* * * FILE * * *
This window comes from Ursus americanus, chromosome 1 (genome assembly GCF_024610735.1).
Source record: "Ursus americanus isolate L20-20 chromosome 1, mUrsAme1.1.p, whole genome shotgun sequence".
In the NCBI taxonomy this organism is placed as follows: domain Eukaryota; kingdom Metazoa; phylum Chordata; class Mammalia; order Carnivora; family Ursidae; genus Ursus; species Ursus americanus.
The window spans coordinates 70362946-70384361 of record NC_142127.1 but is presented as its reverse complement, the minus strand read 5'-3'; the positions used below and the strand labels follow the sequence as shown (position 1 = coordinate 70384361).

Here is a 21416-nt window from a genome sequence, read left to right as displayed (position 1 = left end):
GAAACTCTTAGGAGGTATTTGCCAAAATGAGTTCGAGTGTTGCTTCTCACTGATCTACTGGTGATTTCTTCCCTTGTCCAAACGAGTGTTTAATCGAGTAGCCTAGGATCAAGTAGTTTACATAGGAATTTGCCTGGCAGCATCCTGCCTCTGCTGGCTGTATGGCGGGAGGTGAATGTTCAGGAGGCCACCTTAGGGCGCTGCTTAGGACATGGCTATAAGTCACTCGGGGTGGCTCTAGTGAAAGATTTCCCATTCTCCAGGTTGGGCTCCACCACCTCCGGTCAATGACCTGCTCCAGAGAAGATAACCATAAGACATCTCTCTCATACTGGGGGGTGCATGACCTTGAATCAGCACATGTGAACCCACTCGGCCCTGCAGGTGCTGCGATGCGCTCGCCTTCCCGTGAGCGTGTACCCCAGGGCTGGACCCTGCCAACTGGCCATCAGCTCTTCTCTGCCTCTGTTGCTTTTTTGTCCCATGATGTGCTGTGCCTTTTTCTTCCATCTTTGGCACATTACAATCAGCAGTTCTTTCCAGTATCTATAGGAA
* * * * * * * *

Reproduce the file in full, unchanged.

This window comes from Ursus americanus, chromosome 1 (genome assembly GCF_024610735.1).
Source record: "Ursus americanus isolate L20-20 chromosome 1, mUrsAme1.1.p, whole genome shotgun sequence".
In the NCBI taxonomy this organism is placed as follows: domain Eukaryota; kingdom Metazoa; phylum Chordata; class Mammalia; order Carnivora; family Ursidae; genus Ursus; species Ursus americanus.
The window spans coordinates 70362946-70384361 of record NC_142127.1 but is presented as its reverse complement, the minus strand read 5'-3'; the positions used below and the strand labels follow the sequence as shown (position 1 = coordinate 70384361).

Here is a 21416-nt window from a genome sequence, read left to right as displayed (position 1 = left end):
GAAACTCTTAGGAGGTATTTGCCAAAATGAGTTCGAGTGTTGCTTCTCACTGATCTACTGGTGATTTCTTCCCTTGTCCAAACGAGTGTTTAATCGAGTAGCCTAGGATCAAGTAGTTTACATAGGAATTTGCCTGGCAGCATCCTGCCTCTGCTGGCTGTATGGCGGGAGGTGAATGTTCAGGAGGCCACCTTAGGGCGCTGCTTAGGACATGGCTATAAGTCACTCGGGGTGGCTCTAGTGAAAGATTTCCCATTCTCCAGGTTGGGCTCCACCACCTCCGGTCAATGACCTGCTCCAGAGAAGATAACCATAAGACATCTCTCTCATACTGGGGGGTGCATGACCTTGAATCAGCACATGTGAACCCACTCGGCCCTGCAGGTGCTGCGATGCGCTCGCCTTCCCGTGAGCGTGTACCCCAGGGCTGGACCCTGCCAACTGGCCATCAGCTCTTCTCTGCCTCTGTTGCTTTTTTGTCCCATGATGTGCTGTGCCTTTTTCTTCCATCTTTGGCACATTACAATCAGCAGTTCTTTCCAGTATCTATAGGAA